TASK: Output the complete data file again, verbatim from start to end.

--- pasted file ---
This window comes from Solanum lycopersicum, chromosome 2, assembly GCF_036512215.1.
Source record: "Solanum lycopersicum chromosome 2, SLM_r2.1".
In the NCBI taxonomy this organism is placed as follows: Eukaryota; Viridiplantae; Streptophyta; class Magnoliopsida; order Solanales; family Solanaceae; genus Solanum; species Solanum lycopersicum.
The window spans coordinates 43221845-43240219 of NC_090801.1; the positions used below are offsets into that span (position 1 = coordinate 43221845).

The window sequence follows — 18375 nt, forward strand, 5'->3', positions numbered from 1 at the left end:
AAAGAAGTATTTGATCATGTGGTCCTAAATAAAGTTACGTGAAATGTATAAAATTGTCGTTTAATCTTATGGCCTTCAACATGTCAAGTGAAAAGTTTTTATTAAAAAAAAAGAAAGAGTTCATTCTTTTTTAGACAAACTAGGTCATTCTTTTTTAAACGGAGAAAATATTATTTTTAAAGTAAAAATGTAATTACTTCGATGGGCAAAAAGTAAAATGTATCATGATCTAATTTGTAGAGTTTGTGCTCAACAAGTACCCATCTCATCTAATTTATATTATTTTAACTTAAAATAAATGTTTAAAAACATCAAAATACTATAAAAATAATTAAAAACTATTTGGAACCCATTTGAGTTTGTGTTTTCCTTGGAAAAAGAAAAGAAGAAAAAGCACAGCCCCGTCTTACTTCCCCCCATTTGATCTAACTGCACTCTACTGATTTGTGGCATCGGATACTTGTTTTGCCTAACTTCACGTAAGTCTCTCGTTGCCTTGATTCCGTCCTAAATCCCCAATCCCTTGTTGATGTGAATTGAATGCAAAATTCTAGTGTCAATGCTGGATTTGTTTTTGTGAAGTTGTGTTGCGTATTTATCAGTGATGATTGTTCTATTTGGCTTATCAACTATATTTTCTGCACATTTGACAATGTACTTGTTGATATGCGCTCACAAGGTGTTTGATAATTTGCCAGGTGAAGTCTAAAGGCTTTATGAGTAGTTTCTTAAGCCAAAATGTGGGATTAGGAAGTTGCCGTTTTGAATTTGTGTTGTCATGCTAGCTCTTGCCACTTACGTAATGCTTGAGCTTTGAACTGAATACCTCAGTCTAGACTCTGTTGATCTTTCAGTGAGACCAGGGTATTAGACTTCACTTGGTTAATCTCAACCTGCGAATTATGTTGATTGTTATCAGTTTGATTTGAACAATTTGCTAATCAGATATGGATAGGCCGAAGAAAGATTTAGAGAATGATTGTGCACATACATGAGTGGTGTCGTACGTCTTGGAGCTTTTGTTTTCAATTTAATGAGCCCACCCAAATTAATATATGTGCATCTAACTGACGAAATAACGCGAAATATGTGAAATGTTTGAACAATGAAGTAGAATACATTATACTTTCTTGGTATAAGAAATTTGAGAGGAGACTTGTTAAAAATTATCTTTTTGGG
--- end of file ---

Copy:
This window comes from Solanum lycopersicum, chromosome 2, assembly GCF_036512215.1.
Source record: "Solanum lycopersicum chromosome 2, SLM_r2.1".
In the NCBI taxonomy this organism is placed as follows: Eukaryota; Viridiplantae; Streptophyta; class Magnoliopsida; order Solanales; family Solanaceae; genus Solanum; species Solanum lycopersicum.
The window spans coordinates 43221845-43240219 of NC_090801.1; the positions used below are offsets into that span (position 1 = coordinate 43221845).

The window sequence follows — 18375 nt, forward strand, 5'->3', positions numbered from 1 at the left end:
AAAGAAGTATTTGATCATGTGGTCCTAAATAAAGTTACGTGAAATGTATAAAATTGTCGTTTAATCTTATGGCCTTCAACATGTCAAGTGAAAAGTTTTTATTAAAAAAAAAGAAAGAGTTCATTCTTTTTTAGACAAACTAGGTCATTCTTTTTTAAACGGAGAAAATATTATTTTTAAAGTAAAAATGTAATTACTTCGATGGGCAAAAAGTAAAATGTATCATGATCTAATTTGTAGAGTTTGTGCTCAACAAGTACCCATCTCATCTAATTTATATTATTTTAACTTAAAATAAATGTTTAAAAACATCAAAATACTATAAAAATAATTAAAAACTATTTGGAACCCATTTGAGTTTGTGTTTTCCTTGGAAAAAGAAAAGAAGAAAAAGCACAGCCCCGTCTTACTTCCCCCCATTTGATCTAACTGCACTCTACTGATTTGTGGCATCGGATACTTGTTTTGCCTAACTTCACGTAAGTCTCTCGTTGCCTTGATTCCGTCCTAAATCCCCAATCCCTTGTTGATGTGAATTGAATGCAAAATTCTAGTGTCAATGCTGGATTTGTTTTTGTGAAGTTGTGTTGCGTATTTATCAGTGATGATTGTTCTATTTGGCTTATCAACTATATTTTCTGCACATTTGACAATGTACTTGTTGATATGCGCTCACAAGGTGTTTGATAATTTGCCAGGTGAAGTCTAAAGGCTTTATGAGTAGTTTCTTAAGCCAAAATGTGGGATTAGGAAGTTGCCGTTTTGAATTTGTGTTGTCATGCTAGCTCTTGCCACTTACGTAATGCTTGAGCTTTGAACTGAATACCTCAGTCTAGACTCTGTTGATCTTTCAGTGAGACCAGGGTATTAGACTTCACTTGGTTAATCTCAACCTGCGAATTATGTTGATTGTTATCAGTTTGATTTGAACAATTTGCTAATCAGATATGGATAGGCCGAAGAAAGATTTAGAGAATGATTGTGCACATACATGAGTGGTGTCGTACGTCTTGGAGCTTTTGTTTTCAATTTAATGAGCCCACCCAAATTAATATATGTGCATCTAACTGACGAAATAACGCGAAATATGTGAAATGTTTGAACAATGAAGTAGAATACATTATACTTTCTTGGTATAAGAAATTTGAGAGGAGACTTGTTAAAAATTATCTTTTTGGG